Prices fluctuate significantly depending on the size and level of fit-out. According to Jim Lawler, of Melted Snow Architects, a single storey rear extension to an average three bed semi can cost anything upwards of €50,000, and could add anything from 10-15 per cent on to the value of a property.

It’s estimated that currently extensions are costing between €1,500 and €2,000 per square metre. Most importantly, home owners should ensure that their contractor is solvent, given the number of constuction companies going bust. If garden space is limited, consider extending up, rather than out.

People have been squeezing extra rooms into roof spaces since the invention of the ladder, but loft extensions, thanks to modern building techniques and new materials, have come a long way from the pokey models that characterised 1980s suburbia.

Planning permission is not normally required for a loft conversion, which should take between four and ten weeks for the average three-bed house, and can add about 5 per cent to the value of a property.

You can, of course, extend belowthe ground - atechnique that has seen a surge in popularity in recent years. A stylish basement will add a genuine ‘wow factor’ to any home - and is particularly suitable for Victorian or terraced residences which already have basement space.

However, it is usually the most expensive option and will require a wealth of professional help from an architect, a structural engineer and a specialist builder in order to sort out structural issues, avoid dampness and resolve party wall problems.

There’s also the significant costs and lengthy construction time to consider - depending on the efficiency or inefficiency of your builders, creating a basement is likely to take a minimum of four months. Expect to pay around €45,000 for converting an existing basement, or €70,000 plus to create one from scratch.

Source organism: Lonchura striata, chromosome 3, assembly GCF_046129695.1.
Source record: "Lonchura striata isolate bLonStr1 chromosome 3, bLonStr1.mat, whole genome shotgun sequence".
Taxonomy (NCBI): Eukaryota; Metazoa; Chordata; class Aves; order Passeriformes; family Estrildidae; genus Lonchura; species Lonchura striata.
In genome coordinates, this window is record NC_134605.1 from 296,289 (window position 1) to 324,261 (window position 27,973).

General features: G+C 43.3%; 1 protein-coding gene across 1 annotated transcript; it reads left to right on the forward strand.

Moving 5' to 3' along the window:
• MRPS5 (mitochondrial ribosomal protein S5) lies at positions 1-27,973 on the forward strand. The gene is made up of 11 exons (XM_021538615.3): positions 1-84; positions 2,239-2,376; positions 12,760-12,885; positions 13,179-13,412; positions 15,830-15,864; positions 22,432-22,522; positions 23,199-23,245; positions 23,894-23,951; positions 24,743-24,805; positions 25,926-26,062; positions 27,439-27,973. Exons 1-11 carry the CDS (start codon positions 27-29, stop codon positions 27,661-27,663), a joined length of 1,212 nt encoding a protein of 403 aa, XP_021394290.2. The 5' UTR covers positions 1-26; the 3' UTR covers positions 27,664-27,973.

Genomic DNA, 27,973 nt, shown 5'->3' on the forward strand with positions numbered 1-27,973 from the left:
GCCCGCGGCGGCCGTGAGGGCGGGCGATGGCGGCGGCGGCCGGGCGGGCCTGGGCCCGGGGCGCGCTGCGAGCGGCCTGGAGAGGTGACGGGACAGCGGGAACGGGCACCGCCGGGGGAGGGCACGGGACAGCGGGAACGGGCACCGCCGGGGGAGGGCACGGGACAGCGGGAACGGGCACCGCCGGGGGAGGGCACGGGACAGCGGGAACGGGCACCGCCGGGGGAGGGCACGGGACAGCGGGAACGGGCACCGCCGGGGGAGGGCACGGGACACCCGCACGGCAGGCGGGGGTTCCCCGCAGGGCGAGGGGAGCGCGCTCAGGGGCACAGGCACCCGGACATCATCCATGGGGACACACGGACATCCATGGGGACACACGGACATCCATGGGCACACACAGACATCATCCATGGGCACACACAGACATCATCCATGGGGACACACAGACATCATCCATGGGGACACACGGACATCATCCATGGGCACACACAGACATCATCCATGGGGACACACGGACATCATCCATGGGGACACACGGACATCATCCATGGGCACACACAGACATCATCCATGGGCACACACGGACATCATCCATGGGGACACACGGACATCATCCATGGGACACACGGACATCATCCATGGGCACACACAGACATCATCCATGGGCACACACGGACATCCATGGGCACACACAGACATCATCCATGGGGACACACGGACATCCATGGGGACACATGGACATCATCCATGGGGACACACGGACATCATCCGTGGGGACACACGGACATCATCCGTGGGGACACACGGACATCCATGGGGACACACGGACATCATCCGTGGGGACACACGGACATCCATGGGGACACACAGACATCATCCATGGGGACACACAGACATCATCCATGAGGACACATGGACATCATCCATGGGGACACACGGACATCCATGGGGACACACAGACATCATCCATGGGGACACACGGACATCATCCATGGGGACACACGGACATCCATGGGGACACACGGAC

Home improvements do not need to be so drastic or expensive, however.

Improving a property’s insulation levels, for example, is neither sexy nor exciting, but will increase the energy efficiency of a property, with obvious subsequent savings on heating bills.

Draft proofing, wall insulation or loft insulation are unlikely to add to the aesthetic value of your home, but can result in a significant increases in comfort levels and, crucially, tend to have a ‘payback’ period of between two and six years.

Replacing old windows with energy-efficient designs can also bring about dramatic savings on heating bills, while simultaneously improving a property’s aesthetics.

If you’re not concerned with achieving greater living space, but are keen to give your home an aesthetic upgrade, consider remodelling certain areas.

Although the full cost of renovations is rarely recouped should you subsequently decide to put your home on the market, it is commonly acknowledged that improvements to the kitchen and bathroom rate as among the most cost-effective remodelling jobs.

Giving a fresh look to a kitchen or bathroom needn’t break the bank. Replacing something as seemingly insignificant as the taps in the bathroom can make a difference, while replacing doors and handles is an inexpensive way of creating a new look to dated kitchen units.

Employing the services of an interior designer may seem a frivolous extravagance in the current economic climate, but it can prove money well spent - something many budget conscious homeowners now recognise.

‘‘While house prices have dropped, clients now seem to be committing to ‘doing up’, rather then ‘selling up’,” said interior designer Gwen Kenny, of Divine Design, which offers an initial consultation for €200.

‘‘For the money they would spend on stamp duty, they can have a serious amount of work done - and if they spend wisely, it will increase the value of their property.”

Indicative of the economic climate, Kenny has observed that clients are now looking to feather their nests and create inviting homes, rather than merely create picture-perfect showpieces.

Decorative trends, she said, were also undergoing a notable shift.

‘‘People are now less likely to follow the crowd, but instead go with what they like themselves.

Whether it’s exotic shades and jewel colours, rather than the sea of taupe, sepia and charcoal that had saturated the market, or tactile fabrics, homeowners are now looking to satisfy their own tastes, rather then slavishly following trends,” Kenny said.